The IRS Large Business and International Division Organizational Structure

Almost two years ago, the IRS Large Business and International Division announced long-term changes in its structure as well as its approach to tax enforcement. In the fall of 2015, the IRS completed the first phase of the structural changes in the Division – re-organization of its administrative structure. This structure exists intact today and we fully expect for it to last for a long while. Let’s discuss this current administrative structure of the IRS Large Business and International Division.

IRS Large Business and International Division: Areas of Responsibility

The IRS Large Business and International Division forms a huge part of the IRS. First, it is responsible for the tax compliance enforcement (US domestic and US international) with respect to all corporations, subchapter S corporations, and partnerships with assets greater than $10 million. Most of these businesses employ a large number of employees and their business affairs involve complex accounting principals and tax laws. Second, the Division deals with individual international tax compliance, including offshore voluntary disclosures.

Current Organization of the IRS Large Business and International Division

The IRS Large Business and International Division is currently organized into Support Areas (a smaller part of the Division) and Practice Areas.

The Support areas concentrate on supporting the Practice Areas through data analysis and integrated feedback loop (which is a highly important feature that was incorporated into the Division’s reorganization plan in 2015). The Support areas include Headquarters, Program and Business Solutions (including Technology and Program Solutions and Resource Solutions), Compliance Integration (including Data solutions and the highly-important Compliance Planning and Analytics) and Assistant Deputy Commissioner – International.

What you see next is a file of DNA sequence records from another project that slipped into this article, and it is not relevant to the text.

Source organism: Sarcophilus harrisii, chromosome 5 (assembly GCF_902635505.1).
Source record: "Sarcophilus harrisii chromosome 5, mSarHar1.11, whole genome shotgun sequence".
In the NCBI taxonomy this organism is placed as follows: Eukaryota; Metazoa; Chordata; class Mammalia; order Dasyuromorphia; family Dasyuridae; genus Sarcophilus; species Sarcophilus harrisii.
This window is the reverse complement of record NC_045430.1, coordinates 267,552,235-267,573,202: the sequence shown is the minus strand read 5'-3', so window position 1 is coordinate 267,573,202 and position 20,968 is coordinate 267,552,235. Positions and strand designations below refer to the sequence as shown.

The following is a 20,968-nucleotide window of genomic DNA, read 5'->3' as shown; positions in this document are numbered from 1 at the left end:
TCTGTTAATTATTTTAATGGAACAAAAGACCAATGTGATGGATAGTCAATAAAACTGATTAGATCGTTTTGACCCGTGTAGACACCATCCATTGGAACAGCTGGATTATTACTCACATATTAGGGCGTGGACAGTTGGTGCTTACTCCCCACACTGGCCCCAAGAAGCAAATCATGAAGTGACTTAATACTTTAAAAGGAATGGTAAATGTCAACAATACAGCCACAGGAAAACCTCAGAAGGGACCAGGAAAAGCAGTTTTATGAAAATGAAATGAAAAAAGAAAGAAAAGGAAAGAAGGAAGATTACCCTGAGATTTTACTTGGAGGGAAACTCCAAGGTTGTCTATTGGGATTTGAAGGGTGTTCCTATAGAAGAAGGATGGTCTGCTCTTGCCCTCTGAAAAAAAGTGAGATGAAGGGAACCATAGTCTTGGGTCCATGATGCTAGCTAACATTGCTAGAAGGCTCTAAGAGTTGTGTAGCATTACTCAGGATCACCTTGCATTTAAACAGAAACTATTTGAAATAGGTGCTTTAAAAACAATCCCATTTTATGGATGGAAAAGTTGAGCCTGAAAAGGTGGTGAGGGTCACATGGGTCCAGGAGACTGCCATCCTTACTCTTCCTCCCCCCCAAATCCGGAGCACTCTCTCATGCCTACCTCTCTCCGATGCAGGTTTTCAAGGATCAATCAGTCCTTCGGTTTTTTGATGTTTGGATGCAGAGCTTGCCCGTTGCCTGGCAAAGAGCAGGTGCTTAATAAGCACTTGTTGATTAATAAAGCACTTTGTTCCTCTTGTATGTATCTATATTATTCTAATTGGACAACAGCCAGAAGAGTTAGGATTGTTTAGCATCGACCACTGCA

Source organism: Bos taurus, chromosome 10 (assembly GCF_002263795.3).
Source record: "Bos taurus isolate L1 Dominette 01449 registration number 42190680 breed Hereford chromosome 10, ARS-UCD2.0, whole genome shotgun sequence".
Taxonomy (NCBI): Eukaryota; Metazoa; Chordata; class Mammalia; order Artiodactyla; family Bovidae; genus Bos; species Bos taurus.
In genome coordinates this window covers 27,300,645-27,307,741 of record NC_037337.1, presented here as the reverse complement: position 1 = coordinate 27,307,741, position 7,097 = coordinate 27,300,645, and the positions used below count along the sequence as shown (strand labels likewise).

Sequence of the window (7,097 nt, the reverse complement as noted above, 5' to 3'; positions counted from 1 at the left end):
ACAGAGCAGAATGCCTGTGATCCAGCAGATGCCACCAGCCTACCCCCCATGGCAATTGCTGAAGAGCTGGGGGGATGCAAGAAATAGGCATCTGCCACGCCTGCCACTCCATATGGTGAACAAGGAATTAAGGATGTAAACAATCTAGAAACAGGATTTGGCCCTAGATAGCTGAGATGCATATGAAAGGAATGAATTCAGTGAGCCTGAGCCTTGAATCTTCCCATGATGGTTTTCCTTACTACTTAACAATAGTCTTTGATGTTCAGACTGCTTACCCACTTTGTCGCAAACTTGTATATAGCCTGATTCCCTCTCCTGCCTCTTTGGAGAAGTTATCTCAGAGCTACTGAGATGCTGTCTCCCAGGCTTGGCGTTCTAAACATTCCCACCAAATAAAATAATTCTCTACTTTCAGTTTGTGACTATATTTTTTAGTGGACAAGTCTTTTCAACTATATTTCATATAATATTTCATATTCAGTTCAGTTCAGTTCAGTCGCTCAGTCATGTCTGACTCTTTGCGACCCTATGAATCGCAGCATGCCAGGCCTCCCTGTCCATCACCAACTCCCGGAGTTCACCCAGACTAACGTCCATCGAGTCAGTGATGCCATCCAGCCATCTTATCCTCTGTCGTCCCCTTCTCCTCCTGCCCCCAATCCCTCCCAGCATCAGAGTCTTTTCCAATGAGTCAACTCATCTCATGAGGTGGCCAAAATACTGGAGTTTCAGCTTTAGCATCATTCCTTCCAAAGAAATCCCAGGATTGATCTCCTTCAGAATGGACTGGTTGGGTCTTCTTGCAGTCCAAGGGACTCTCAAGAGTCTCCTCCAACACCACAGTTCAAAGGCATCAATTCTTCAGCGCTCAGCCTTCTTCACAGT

The second part of the IRS Large Business and International Division is divided into five Practice Areas and four Compliance Practice Areas. The Practice Areas include: (1) Cross Border Activities, (2) Enterprise Activity, (3) Pass-Through Entities, (4) Treaty and Transfer Pricing Operations and (5) Withholding and International Individual Compliance. US international tax compliance concerns are especially important in areas 1, 4 and 5.

The Compliance Practice Areas basically represent a geographical division of the United States into four tax enforcement areas: Central (which consists of North Central and South Central Fields), Eastern (which consists of Great Lakes and Southeast Fields), Northeastern (which includes North-Atlantic and Mid-Atlantic Fields) and, finally, Western (which includes West and Southwest Fields).

The IRS Large Business and International Division Reorganization Now Entered Into the Second Phase

Since January 31, 2017, the IRS Large Business and International Division reorganization commenced the second phase with the enaction of the first thirteen issue-based IRS Compliance Campaigns. These campaigns represent a new approach to tax enforcement that is believed to fit best the new administrative structure of the division. In the near future, Sherayzen Law Office will update its website with articles dedicated to this important new development.

Guilty Pleas for Secret Swiss-Israeli Bank Accounts | FATCA Lawyer

On January 18, 2017, three US taxpayers pleaded guilty for hiding millions of dollars in their secret Swiss and Israeli bank accounts (hereinafter “Swiss-Israeli Bank Accounts”) and failing to report these Swiss-Israeli Bank Accounts on their FBARs.

Facts of the Case Involving Secret Swiss-Israeli Bank Accounts

All three defendants are relatives – Mr. Dan Farhad Kalili and Mr. David Ramin Kalili are brothers while Mr. David Shahrokh Azarian is their brother-in-law. They are all residents of Newport Coast, California.